My finances, my projects, my life
October 23, 2021

Studying abroad: how to avoid unpleasant financial surprises

The cost of higher education is rising constantly. Although the government provides financial support for students, the proportion of costs borne by parents is increasing. International studies confirm that parents bear 61% of the costs. It’s much more expensive to study abroad than in Luxembourg. Get ahead of the game and avoid any unpleasant financial surprises.

Before the University of Luxembourg was set up in 2003, young people in Luxembourg had no choice but to go abroad to get a degree. Many still prefer this option, which lets you learn about a different environment and way of life. And frequently, young people from Luxembourg don’t have to contend with the language barriers confronting those from other countries. Students can get to know a new country in a structured way, and gain a more diverse, comprehensive education than they would at home.

Living abroad lets you learn about a different environment and way of life.

The financial cost of higher education covers tuition fees and living costs, including rent, food, clothing and travel. The level of tuition fees varies widely across the world. Some places, such as France, Germany and some Nordic countries, make more money available to their higher education institutions than others. This means that tuition fees are lower, and in some cases minimal. The UK is more expensive for foreign students, and this includes EU citizens, while tuition fees in other European countries can be as high as in the US.

As the cost of living in Luxembourg is expensive in international terms, living in other countries may even be cheaper for students, unless of course they are in major cities such as London, Dublin or Geneva. There is no direct link between living costs and the quality of the education – major university cities such as Oxford and Cambridge are relatively cheap in international terms.

Government support and grants

There are two types of financial aid: government support for students, and grants awarded by the institution itself.

Generally speaking, it’s better for foreign students if the financial support comes from the institution itself. For example, in Harvard, where more than two thirds of all students receive financial support, the same funding rules apply to foreigners as to US citizens. Support is generally determined by needs, and applications for financial support have no influence on admissions. The university takes into account the higher expenses that apply to foreign students when awarding means-tested grants. It’s worth finding out about the available options.

The situation is more complex when you look at government support. Within the EU, universities cannot charge higher tuition fees for students from other EU countries than for domestic students. In other words: you have the same right to government support for tuition fees. However, this does not apply to areas such as student loans, where the rules vary from country to country. In some countries, students are dependent on bank loans, which can be difficult if you don’t have your own income.

According to recent Statista research, 56% of all young people in Europe work at least a couple of hours a week during their studies.

The Luxembourg government offers solutions for Luxembourg citizens studying abroad. These are paid annually in two instalments. Children of cross-border commuters working in Luxembourg are also eligible for this support.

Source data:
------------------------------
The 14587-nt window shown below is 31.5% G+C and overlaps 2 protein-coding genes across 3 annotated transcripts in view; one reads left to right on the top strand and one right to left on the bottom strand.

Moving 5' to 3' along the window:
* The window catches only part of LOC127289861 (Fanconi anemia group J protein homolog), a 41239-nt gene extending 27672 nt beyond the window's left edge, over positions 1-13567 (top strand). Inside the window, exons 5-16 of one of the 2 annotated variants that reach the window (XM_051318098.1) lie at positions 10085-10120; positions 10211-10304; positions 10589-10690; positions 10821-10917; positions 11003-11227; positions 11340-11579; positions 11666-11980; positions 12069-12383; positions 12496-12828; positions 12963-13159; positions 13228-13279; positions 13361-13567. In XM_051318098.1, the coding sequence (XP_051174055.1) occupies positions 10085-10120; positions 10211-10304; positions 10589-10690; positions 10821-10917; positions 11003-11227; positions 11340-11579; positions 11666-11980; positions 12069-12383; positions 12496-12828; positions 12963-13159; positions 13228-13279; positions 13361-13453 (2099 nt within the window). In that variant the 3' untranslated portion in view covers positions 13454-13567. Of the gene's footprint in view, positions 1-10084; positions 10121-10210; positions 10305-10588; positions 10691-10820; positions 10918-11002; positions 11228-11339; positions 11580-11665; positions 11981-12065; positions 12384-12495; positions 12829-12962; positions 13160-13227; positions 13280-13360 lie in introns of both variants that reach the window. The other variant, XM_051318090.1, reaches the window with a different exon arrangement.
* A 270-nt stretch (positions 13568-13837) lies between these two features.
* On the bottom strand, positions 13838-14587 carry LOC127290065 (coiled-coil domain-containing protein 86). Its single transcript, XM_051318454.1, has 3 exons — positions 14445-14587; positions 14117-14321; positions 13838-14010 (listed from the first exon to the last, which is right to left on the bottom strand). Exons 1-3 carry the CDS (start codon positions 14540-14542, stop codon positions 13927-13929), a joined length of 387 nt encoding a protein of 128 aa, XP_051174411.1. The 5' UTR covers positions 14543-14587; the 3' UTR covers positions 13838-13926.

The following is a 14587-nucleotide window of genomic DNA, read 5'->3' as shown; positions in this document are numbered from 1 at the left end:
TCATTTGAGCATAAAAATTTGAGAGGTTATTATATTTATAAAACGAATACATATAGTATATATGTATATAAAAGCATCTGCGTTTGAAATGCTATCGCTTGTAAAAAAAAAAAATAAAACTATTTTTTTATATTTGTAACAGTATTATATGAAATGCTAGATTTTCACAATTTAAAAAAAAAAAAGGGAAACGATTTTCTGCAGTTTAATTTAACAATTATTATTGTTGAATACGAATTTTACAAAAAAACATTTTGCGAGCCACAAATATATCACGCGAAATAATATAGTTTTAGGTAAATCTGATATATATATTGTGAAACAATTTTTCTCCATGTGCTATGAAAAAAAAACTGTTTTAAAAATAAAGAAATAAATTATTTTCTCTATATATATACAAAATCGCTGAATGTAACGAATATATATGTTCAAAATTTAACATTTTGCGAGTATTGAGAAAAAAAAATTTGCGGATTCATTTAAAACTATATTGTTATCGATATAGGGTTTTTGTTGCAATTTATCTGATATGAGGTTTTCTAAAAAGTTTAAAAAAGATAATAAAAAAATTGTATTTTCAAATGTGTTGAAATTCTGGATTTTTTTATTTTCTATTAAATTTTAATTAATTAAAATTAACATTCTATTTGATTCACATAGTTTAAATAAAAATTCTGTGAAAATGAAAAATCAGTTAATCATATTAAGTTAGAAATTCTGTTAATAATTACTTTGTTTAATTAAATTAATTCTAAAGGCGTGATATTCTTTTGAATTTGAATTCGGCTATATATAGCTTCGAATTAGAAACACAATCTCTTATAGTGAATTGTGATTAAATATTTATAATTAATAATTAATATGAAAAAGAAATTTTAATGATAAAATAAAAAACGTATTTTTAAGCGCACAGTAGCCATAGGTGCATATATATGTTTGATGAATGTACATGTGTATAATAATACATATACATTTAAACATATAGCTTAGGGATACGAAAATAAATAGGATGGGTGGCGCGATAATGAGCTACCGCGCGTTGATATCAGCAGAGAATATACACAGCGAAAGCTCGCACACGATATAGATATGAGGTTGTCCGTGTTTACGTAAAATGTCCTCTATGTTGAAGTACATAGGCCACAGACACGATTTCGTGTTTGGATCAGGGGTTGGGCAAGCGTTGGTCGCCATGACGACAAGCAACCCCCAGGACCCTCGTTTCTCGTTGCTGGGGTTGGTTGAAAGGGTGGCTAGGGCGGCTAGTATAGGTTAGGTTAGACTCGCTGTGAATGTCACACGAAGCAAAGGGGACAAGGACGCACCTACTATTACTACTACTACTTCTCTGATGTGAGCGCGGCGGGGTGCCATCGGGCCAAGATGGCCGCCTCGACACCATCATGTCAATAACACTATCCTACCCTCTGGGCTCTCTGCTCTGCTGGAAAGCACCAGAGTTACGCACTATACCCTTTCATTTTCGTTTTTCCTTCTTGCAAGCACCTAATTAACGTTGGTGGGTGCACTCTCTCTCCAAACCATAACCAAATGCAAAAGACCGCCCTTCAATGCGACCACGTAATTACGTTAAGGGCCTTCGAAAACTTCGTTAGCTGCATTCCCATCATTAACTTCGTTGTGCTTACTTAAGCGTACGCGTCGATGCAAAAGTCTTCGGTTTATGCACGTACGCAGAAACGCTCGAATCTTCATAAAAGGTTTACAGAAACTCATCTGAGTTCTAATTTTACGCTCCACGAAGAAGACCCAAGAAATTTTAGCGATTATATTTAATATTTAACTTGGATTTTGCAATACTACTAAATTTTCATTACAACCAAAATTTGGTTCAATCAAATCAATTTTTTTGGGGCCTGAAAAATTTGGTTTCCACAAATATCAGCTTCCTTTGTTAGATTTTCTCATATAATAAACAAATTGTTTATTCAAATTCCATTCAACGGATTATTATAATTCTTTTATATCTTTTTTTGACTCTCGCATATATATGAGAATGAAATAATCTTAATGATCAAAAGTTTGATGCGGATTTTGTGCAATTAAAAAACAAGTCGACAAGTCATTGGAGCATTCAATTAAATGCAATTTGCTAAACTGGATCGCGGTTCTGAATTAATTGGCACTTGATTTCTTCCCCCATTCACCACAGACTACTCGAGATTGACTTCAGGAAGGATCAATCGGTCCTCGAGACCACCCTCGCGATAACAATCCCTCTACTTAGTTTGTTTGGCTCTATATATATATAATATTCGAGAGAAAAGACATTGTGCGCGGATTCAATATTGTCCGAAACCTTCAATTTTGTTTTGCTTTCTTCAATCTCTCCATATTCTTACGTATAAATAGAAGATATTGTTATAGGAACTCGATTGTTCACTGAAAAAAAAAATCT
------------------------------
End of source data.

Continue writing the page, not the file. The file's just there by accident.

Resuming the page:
If students from non-EU countries receive no government support at all, they may have to pay more than their fellow students from the domestic market, and their parents would then be obliged to cover both tuition fees and lodging and food.

Long-term planning

There is no quick solution for parents who have to meet part or most of the tuition fees and living costs of their children. But starting to save early is the best way of spreading the financial burden over several years.

For example, if you put away EUR 500 per month from the birth of a child, by the time they turn 18 you will have accumulated around EUR 175,000, assuming investment growth of 5% per year. Cash investments do not make much sense if you are saving for education costs ten or more years in the future – investments that offer some protection against inflation are best for this. Equities should form part of a portfolio to cover future tuition fees and the reinvestment of dividends can also contribute to growth. Tax efficient schemes should be used wherever possible, as annual savings of between 20% and 30% on capital gains and income can quickly add up. There are also tax efficient opportunities for grandparents to participate in the costs of study, whilst at the same time reducing estate duty; however, this depends on their disposable income and generosity.

Foreign study programmes of the University of Luxembourg

The University of Luxembourg offers foreign study programmes that make studying abroad less expensive via partnerships with various leading institutions across Europe, including King’s College London and the University of Montpellier in France. Students can participate in joint research projects or spend periods of study abroad at partner universities. This is an excellent opportunity to accumulate valuable experience as a foreign guest student.

The Erasmus Programme is an interesting alternative for many.

Another option is the Erasmus Programme, a comprehensive exchange programme in which most of Europe’s major universities participate. Every year, over 4,000 students use the programme to spend three, six or twelve months at a partner university. This is another less expensive way to study abroad.